Thursday, August 13, 2009

What is B2B Marketing?

What exactly defines Business to Business (B2B) Marketing?

It’s an interesting question, as marketing is a discipline that is common across both business to consumer (B2C) and business to business (B2B) organizations. However, beneath the surface, there are significant differences in how B2B and B2C marketing is done in today’s environment. It’s worth exploring what B2B marketing entails.

Let’s look at a few of the areas that differentiate a B2B buying process:

Information Exchange

In B2B marketing, you are often dealing with a buying organization that requires a significant amount of information during their buying process. Unlike in many consumer marketing situations where the need for clothes, food, or cleaning products may be well understood, in B2B marketing, that may not be the case at all. Early stage education on industry transition, technology changes, or regulatory changes can be needed in order to best understand why your solution’s category even exists in the first place.

This need to exchange information continues throughout the buying process. Buyers, when convinced that a potential solution exists to their business challenge, will then need to know which solutions to evaluate, what criteria to evaluate them on, and what evidence exists that one solution is better than the others. B2B marketers need to understand where in this education process their largest marketing challenge exists in order to better educate the buyer.

Social media becomes a critical part of this information exchange in a B2B environment as social media forms a great medium through which to educate, converse with, and build relationships with prospective buyers who may be interested at a point in the future. Over time, a great social media strategy in a B2B organization will improve market perceptions of your organization in ways that other brand investments never could.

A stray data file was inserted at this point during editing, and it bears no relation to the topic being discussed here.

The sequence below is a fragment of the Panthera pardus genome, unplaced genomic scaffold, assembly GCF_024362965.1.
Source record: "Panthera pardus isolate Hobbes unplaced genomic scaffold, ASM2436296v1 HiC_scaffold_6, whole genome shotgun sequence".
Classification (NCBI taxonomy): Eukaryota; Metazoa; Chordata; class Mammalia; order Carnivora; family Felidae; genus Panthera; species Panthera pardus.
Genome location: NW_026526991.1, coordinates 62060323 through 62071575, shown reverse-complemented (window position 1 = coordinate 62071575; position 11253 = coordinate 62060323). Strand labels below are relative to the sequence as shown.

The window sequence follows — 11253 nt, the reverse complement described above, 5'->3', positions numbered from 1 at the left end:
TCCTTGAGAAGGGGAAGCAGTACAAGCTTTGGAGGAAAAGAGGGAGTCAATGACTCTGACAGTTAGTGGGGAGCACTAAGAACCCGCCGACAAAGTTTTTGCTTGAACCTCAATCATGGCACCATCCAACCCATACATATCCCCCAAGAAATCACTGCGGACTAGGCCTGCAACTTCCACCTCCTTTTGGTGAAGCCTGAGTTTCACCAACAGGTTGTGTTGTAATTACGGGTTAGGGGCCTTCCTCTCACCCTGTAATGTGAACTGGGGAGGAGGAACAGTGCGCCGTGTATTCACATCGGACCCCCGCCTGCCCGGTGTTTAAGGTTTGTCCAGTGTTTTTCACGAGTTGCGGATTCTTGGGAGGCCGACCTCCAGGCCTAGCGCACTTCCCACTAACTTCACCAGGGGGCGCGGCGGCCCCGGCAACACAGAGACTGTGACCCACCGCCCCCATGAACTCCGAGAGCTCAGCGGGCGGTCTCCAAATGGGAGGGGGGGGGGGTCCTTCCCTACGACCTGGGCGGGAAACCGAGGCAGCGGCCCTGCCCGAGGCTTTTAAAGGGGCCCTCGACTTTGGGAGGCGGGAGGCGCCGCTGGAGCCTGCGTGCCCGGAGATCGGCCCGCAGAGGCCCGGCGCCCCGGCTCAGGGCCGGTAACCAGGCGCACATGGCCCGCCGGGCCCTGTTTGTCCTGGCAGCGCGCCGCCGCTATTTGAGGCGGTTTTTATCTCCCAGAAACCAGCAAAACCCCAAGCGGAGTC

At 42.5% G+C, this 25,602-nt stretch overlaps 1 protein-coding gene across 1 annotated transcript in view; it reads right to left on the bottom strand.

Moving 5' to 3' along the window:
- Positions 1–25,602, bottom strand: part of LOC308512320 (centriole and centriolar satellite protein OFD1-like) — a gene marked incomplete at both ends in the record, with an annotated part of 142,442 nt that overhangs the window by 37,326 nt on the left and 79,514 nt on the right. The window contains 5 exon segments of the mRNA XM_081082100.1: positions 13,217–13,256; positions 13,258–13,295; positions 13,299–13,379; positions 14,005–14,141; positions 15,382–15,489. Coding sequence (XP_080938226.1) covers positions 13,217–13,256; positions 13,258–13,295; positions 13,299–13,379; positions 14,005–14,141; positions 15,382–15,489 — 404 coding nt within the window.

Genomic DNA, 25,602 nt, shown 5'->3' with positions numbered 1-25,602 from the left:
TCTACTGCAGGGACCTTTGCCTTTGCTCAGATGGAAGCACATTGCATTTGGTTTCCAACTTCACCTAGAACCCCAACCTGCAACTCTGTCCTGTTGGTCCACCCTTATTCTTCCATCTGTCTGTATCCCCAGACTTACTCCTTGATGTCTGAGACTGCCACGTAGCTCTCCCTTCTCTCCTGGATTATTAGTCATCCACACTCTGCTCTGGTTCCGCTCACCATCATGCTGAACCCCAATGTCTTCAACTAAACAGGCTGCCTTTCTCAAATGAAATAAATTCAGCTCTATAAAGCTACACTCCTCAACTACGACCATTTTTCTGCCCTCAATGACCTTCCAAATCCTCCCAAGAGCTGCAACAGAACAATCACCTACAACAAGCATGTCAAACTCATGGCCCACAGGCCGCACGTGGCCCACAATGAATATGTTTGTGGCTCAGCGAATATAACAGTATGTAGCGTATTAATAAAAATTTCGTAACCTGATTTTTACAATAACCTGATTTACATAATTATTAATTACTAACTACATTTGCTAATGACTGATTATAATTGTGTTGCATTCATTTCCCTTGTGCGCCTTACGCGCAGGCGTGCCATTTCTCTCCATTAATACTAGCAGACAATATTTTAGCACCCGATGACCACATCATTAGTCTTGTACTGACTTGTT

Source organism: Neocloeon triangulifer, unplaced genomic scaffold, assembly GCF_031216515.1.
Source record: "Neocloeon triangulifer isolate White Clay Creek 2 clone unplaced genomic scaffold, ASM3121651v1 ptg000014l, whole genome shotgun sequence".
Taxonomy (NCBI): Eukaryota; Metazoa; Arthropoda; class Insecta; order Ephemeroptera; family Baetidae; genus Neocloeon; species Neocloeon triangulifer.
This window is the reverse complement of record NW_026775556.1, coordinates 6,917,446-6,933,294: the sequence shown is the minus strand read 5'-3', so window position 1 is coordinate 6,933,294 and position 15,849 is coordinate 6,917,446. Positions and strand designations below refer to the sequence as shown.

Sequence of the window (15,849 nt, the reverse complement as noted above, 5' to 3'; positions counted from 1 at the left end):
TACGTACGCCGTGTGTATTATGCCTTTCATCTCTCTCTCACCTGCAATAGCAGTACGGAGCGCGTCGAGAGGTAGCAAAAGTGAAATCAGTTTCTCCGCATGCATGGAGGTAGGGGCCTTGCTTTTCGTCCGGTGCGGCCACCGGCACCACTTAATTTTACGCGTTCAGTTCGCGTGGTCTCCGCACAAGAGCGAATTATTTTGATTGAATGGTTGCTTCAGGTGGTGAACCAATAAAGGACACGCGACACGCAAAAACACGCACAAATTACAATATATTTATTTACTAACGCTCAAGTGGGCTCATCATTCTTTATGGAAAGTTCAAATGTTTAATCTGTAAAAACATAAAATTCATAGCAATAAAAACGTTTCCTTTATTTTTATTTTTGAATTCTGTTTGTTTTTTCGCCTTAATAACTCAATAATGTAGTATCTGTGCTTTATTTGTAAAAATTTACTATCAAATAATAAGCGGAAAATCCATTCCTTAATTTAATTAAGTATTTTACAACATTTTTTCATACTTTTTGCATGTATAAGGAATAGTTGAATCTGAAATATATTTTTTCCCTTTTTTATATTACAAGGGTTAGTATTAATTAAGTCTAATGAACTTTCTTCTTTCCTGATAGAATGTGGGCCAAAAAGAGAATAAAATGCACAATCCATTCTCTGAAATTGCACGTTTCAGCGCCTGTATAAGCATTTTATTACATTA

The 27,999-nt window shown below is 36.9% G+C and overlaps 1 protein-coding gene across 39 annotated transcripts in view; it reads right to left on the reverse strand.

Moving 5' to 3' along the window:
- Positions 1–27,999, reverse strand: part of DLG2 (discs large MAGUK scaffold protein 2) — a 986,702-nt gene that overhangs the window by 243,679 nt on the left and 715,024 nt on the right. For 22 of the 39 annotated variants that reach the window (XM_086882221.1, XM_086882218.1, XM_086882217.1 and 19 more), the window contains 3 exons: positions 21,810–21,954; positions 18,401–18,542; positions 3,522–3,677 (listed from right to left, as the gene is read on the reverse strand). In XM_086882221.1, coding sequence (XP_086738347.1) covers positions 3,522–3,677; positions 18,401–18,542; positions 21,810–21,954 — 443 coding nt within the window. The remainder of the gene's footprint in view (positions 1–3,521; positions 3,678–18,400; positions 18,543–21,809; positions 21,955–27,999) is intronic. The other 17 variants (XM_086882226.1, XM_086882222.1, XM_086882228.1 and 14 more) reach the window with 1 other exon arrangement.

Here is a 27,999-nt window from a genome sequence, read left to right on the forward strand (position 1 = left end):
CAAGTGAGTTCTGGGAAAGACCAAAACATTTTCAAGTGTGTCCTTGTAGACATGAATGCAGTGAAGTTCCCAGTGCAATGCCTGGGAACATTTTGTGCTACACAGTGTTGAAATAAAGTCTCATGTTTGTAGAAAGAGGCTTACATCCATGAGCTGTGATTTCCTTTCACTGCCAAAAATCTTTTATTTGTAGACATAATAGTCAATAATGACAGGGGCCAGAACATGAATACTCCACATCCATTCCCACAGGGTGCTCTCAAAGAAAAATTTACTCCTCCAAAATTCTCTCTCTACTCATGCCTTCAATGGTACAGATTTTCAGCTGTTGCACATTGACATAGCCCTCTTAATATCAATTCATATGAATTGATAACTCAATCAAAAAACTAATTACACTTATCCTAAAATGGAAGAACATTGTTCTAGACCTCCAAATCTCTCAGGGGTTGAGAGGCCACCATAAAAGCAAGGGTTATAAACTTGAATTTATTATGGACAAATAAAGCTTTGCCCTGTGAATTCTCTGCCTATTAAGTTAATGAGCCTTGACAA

Multiple Buyers

In B2B marketing, the most common situation is one in which multiple buyers are involved. Each buyer may take a different role in the buying process, whether it’s a technical evaluator, decision maker, or economic buyer. Each of these buyers needs to be educated at each stage of the buying cycle to ensure that they facilitate moving things forward. This leads to a need in B2B marketing for a significant amount of content. Each buyer in the buying committee, at each stage of their buying process, has specific educational needs. Mapping marketing content to the buying cycle is key in ensuring you have the right assets available for each of the buyers involved.

Whereas in B2C marketing, there may be a husband and wife both involved in a buying decision, the unique roles that are played by B2B buyers allow very clear differentiation of buyer roles. By carefully monitoring buyers’ digital body language, B2B marketers can identify buyer roles based solely on their actions. This allows messaging to be catered precisely to the unique needs and interests of each buyer role.

Sales Involvement

The complexity of most B2B transactions means that there is usually involvement of a sales team prior to a deal being finalized. This may be an inside sales team, a field sales team, or a channel partner’s sales team, but the direct involvement leads to another unique aspect of B2B marketing. One of marketing’s main roles in a B2B organization is to provide sales with a steady flow of qualified leads. Given the length of the buying process, this is a challenging undertaking. First, the marketing organization needs to understand the digital body language of buyers in order to see indications of who is ready to buy, both on their main web properties, and also as seen being referred in through the social media “periphery”.

With this insight, B2B marketers can then establish a lead scoring system that identifies and ranks prospective buyers. Those that are ready for sales involvement can be passed on to sales, those who are not yet ready can continue to be nurtured until they do show the signs of being ready. This active management of the top of the marketing funnel leads to unique challenges for B2B marketers, as there is a need for rich thought leadership content of interest to prospects at the top of the marketing funnel in order to effectively nurture leads until they are ready to consider a purchase.